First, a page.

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There are many ways in which the disinterest in the Spanish monarchy can be seen, but Felipe VI and his father close the year with bad news. The former has achieved the third worst audience figure since the the head of state's speeches began to be broadcast on television. He lost 1.2 million viewers compared to 2021, a far cry from the golden years of achieving 80% and 90% shares. Juan Carlos I also closes 2022 with a survey on his popularity: 55.1% give him a fail grade and only 21% of those surveyed approve him. He gets an overall 3.34 out of 10.

The saccharine-flavoured package which was broadcast after Felipe VI's poor performance in his traditional Christmas speech smacks head on into the reality: less interest than ever. His audience share was 36.5% in Catalonia and 48.7% in the Basque Country; at the other extreme, 76.4% in the Community of Madrid. At that time, it was on TV1, Antena 3, Telecinco, La Sexta and Cuatro. In Catalonia, the major public broadcaster TV3 did not show it, nor did Basque regional television, while in the rest of the state all of the regional channels connected to the signal to retransmit the royal message. It was difficult, if not impossible, to find a viewing alternative outside those regional channels that did not broadcast his address. Despite this, its popularity fell from 10.8 million viewers in Spain in 2020 to 6.7 million this year, a decline of more than 30%.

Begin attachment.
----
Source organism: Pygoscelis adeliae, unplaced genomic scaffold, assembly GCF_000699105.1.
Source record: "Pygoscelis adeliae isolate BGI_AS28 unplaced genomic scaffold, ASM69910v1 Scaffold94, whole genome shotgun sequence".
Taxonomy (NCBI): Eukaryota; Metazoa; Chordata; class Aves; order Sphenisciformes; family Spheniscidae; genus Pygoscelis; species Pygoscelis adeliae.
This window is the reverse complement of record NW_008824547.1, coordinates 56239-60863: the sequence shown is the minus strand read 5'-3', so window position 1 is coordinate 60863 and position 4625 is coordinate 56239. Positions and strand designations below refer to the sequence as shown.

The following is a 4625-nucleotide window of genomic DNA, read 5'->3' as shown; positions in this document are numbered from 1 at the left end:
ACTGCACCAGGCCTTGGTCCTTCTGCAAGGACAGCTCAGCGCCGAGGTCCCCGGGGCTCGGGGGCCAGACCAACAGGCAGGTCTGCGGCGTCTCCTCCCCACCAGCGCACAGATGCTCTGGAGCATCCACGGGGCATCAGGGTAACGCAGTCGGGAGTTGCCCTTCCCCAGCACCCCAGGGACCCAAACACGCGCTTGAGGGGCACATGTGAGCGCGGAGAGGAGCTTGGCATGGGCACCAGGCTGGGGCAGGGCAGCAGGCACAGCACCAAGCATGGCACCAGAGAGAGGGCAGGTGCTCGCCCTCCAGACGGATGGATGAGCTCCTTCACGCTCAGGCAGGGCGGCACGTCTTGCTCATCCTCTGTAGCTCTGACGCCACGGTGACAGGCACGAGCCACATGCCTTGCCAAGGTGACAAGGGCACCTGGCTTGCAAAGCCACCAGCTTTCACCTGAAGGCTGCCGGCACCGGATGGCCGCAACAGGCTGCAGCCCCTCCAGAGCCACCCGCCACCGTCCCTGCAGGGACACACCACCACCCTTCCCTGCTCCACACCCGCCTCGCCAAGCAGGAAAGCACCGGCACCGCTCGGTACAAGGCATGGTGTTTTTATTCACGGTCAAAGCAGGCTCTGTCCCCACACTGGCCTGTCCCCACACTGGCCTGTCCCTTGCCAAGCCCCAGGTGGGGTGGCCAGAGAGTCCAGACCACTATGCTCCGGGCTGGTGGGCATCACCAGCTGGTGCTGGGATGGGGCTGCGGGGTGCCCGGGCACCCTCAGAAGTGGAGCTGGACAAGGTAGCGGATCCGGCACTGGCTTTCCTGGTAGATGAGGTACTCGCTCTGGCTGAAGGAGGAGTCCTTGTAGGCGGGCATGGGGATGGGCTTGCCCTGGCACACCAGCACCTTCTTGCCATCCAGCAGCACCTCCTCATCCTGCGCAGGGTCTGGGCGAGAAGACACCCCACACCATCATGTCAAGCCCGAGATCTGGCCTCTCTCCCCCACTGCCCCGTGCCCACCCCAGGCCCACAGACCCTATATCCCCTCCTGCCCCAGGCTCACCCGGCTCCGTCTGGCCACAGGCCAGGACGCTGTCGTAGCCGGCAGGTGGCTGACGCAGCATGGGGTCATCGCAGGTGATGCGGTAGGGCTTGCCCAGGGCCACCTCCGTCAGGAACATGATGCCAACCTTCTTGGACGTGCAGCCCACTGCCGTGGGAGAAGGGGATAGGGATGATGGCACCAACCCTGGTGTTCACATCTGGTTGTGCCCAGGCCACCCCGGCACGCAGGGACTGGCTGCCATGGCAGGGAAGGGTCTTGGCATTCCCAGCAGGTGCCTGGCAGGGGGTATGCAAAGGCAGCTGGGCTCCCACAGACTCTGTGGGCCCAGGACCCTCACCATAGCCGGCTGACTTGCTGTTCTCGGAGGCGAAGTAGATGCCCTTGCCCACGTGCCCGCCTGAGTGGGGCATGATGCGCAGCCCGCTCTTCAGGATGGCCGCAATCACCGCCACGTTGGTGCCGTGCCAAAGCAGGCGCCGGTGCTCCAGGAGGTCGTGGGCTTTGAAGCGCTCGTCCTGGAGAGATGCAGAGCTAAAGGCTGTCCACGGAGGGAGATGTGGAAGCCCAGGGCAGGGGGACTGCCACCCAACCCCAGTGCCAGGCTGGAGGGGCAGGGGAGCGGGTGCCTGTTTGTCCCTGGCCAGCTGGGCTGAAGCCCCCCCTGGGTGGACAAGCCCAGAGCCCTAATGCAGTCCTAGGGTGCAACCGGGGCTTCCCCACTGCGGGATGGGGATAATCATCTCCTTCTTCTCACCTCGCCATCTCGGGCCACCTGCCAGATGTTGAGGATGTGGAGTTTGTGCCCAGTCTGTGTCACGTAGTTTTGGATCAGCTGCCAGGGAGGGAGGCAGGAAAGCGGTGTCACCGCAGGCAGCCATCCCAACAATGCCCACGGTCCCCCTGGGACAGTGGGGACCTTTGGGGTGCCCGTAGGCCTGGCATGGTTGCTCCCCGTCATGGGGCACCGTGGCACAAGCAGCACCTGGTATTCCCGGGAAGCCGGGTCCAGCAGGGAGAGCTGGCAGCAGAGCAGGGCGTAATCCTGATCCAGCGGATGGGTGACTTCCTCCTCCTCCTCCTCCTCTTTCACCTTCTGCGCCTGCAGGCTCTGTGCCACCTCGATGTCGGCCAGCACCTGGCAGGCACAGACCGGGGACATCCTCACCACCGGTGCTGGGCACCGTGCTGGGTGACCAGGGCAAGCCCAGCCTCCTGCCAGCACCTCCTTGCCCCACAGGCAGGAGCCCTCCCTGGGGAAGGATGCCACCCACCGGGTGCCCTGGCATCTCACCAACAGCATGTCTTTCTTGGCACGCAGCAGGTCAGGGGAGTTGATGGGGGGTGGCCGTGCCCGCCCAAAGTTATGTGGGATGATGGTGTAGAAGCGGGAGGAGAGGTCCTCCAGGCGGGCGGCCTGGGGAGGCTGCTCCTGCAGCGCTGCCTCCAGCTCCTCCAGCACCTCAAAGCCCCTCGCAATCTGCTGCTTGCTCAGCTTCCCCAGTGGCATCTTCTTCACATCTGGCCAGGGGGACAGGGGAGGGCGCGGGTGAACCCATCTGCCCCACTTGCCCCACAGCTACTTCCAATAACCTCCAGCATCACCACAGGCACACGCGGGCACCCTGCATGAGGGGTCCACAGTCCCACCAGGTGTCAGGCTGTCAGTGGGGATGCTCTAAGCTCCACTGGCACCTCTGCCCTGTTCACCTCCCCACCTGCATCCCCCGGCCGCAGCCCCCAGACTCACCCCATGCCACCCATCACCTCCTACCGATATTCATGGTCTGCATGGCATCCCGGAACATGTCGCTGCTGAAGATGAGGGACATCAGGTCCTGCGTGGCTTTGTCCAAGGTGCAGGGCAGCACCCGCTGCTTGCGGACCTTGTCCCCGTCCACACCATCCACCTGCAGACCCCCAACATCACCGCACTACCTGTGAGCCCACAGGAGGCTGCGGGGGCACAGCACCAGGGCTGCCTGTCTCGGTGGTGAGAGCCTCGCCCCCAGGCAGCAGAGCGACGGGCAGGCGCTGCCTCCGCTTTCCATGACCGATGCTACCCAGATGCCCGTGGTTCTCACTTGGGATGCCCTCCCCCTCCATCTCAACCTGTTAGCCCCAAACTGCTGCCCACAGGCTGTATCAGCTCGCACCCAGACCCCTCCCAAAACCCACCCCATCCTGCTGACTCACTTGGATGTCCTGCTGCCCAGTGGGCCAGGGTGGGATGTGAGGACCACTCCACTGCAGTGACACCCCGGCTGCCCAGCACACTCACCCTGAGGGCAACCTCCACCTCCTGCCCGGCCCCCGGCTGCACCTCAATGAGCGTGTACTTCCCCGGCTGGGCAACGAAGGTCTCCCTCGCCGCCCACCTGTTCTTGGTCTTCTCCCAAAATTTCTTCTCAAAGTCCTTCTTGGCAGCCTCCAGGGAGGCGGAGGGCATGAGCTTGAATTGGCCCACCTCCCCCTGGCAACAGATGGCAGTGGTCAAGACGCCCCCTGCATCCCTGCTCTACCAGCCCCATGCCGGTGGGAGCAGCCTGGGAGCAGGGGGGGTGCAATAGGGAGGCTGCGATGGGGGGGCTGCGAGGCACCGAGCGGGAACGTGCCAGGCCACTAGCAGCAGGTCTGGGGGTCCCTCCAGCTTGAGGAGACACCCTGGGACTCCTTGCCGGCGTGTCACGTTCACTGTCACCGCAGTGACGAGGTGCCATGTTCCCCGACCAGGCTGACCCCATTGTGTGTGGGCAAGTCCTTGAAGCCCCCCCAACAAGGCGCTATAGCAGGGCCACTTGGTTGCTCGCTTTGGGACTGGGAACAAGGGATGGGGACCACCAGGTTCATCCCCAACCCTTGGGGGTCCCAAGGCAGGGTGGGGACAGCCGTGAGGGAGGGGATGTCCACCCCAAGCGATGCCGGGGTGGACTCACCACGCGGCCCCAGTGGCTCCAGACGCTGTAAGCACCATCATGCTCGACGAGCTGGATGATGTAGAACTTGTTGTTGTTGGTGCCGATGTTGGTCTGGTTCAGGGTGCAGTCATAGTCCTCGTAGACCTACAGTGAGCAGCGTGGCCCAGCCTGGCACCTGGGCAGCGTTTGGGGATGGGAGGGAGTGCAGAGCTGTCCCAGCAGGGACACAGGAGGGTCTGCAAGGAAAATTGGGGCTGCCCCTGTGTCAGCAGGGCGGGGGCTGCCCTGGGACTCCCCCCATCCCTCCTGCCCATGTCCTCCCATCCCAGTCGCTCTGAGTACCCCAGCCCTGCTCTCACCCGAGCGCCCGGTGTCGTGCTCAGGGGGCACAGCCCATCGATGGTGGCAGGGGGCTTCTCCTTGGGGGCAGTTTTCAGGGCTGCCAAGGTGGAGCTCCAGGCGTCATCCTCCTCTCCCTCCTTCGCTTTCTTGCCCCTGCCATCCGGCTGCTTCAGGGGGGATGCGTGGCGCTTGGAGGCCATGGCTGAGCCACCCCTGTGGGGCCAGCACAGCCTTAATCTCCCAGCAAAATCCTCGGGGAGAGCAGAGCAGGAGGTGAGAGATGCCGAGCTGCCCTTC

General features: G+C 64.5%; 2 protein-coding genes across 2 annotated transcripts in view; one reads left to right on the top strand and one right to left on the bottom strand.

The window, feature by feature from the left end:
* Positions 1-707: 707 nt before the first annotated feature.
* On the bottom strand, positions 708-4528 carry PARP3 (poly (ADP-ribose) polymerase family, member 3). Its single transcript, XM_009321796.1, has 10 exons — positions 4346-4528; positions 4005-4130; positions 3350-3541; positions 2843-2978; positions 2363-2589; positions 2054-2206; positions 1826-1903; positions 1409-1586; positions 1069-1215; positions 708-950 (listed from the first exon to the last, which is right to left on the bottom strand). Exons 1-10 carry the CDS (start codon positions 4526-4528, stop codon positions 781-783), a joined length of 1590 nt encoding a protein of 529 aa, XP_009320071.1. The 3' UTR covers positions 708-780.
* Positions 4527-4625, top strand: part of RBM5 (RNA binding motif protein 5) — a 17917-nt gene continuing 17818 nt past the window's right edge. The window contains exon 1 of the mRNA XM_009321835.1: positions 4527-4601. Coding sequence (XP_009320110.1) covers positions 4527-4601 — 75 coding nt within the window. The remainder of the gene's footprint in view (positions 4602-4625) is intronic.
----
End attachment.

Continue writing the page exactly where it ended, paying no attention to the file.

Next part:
For his father, exiled in the United Arab Emirates after the corruption scandals, things are not going any better. A survey published this Monday indicates that only 7% of Catalans approve of him and 62.3% do not. These are ridiculous support figures that express two things perfectly: Catalonia's break with the Spanish monarchy, and the absolute loss of confidence in the man who guided destinies as the head of state between 1975 and 2014. Almost 40 years that have left behind a sour aftertaste, with all those that aspects seemed to be the achievements of those years having fallen one by one: from Juan Carlos's role in the 23-F coup of 1981 to the Spanish transition.

The fact that over and over again the PSOE has aligned itself with the PP, Vox and Ciudadanos, refusing to vote for a commission of inquiry in the Cortes on Juan Carlos I has prevented the investigation of a situation that deserves to be brought into the open for reasons of democratic hygiene. And also, if there was really any intention to change the existing perception of the monarchy. The facts are relentless and devastating, even though the parties of the 1978 regime look the other way and pretend that nothing is happening.